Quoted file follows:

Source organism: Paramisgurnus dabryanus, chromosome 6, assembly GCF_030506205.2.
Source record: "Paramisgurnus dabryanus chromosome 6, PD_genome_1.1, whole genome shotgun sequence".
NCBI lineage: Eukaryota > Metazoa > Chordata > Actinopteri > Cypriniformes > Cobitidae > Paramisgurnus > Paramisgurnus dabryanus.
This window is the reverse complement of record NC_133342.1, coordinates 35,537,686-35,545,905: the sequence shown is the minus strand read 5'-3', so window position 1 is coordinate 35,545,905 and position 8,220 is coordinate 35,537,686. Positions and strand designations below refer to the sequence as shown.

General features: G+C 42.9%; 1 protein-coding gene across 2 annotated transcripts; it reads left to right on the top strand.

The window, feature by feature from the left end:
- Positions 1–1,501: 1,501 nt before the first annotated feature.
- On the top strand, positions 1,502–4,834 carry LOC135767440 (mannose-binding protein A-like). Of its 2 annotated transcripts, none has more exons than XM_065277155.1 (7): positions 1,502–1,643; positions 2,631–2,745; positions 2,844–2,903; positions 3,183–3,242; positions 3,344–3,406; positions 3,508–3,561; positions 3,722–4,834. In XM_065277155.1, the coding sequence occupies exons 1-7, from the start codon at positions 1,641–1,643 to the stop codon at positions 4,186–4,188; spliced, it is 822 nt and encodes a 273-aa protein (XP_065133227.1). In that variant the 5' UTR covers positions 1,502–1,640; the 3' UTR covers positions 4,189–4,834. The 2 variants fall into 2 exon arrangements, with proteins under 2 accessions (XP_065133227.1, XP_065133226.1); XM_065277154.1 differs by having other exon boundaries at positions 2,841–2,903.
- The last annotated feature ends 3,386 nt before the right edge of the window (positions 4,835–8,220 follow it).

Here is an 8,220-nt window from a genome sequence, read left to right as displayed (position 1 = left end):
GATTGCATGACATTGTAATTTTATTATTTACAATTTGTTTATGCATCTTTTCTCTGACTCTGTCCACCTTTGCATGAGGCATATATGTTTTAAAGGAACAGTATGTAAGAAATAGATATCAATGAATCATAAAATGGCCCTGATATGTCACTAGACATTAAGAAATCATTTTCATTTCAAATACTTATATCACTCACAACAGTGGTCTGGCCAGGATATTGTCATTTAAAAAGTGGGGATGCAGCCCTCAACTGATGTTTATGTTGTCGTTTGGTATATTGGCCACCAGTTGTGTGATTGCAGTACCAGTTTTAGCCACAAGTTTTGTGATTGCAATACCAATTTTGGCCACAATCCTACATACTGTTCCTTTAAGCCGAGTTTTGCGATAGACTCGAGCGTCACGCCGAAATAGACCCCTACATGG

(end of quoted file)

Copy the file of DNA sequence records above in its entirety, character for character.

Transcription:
Source organism: Paramisgurnus dabryanus, chromosome 6, assembly GCF_030506205.2.
Source record: "Paramisgurnus dabryanus chromosome 6, PD_genome_1.1, whole genome shotgun sequence".
NCBI lineage: Eukaryota > Metazoa > Chordata > Actinopteri > Cypriniformes > Cobitidae > Paramisgurnus > Paramisgurnus dabryanus.
This window is the reverse complement of record NC_133342.1, coordinates 35,537,686-35,545,905: the sequence shown is the minus strand read 5'-3', so window position 1 is coordinate 35,545,905 and position 8,220 is coordinate 35,537,686. Positions and strand designations below refer to the sequence as shown.

General features: G+C 42.9%; 1 protein-coding gene across 2 annotated transcripts; it reads left to right on the top strand.

The window, feature by feature from the left end:
- Positions 1–1,501: 1,501 nt before the first annotated feature.
- On the top strand, positions 1,502–4,834 carry LOC135767440 (mannose-binding protein A-like). Of its 2 annotated transcripts, none has more exons than XM_065277155.1 (7): positions 1,502–1,643; positions 2,631–2,745; positions 2,844–2,903; positions 3,183–3,242; positions 3,344–3,406; positions 3,508–3,561; positions 3,722–4,834. In XM_065277155.1, the coding sequence occupies exons 1-7, from the start codon at positions 1,641–1,643 to the stop codon at positions 4,186–4,188; spliced, it is 822 nt and encodes a 273-aa protein (XP_065133227.1). In that variant the 5' UTR covers positions 1,502–1,640; the 3' UTR covers positions 4,189–4,834. The 2 variants fall into 2 exon arrangements, with proteins under 2 accessions (XP_065133227.1, XP_065133226.1); XM_065277154.1 differs by having other exon boundaries at positions 2,841–2,903.
- The last annotated feature ends 3,386 nt before the right edge of the window (positions 4,835–8,220 follow it).

Here is an 8,220-nt window from a genome sequence, read left to right as displayed (position 1 = left end):
GATTGCATGACATTGTAATTTTATTATTTACAATTTGTTTATGCATCTTTTCTCTGACTCTGTCCACCTTTGCATGAGGCATATATGTTTTAAAGGAACAGTATGTAAGAAATAGATATCAATGAATCATAAAATGGCCCTGATATGTCACTAGACATTAAGAAATCATTTTCATTTCAAATACTTATATCACTCACAACAGTGGTCTGGCCAGGATATTGTCATTTAAAAAGTGGGGATGCAGCCCTCAACTGATGTTTATGTTGTCGTTTGGTATATTGGCCACCAGTTGTGTGATTGCAGTACCAGTTTTAGCCACAAGTTTTGTGATTGCAATACCAATTTTGGCCACAATCCTACATACTGTTCCTTTAAGCCGAGTTTTGCGATAGACTCGAGCGTCACGCCGAAATAGACCCCTACATGG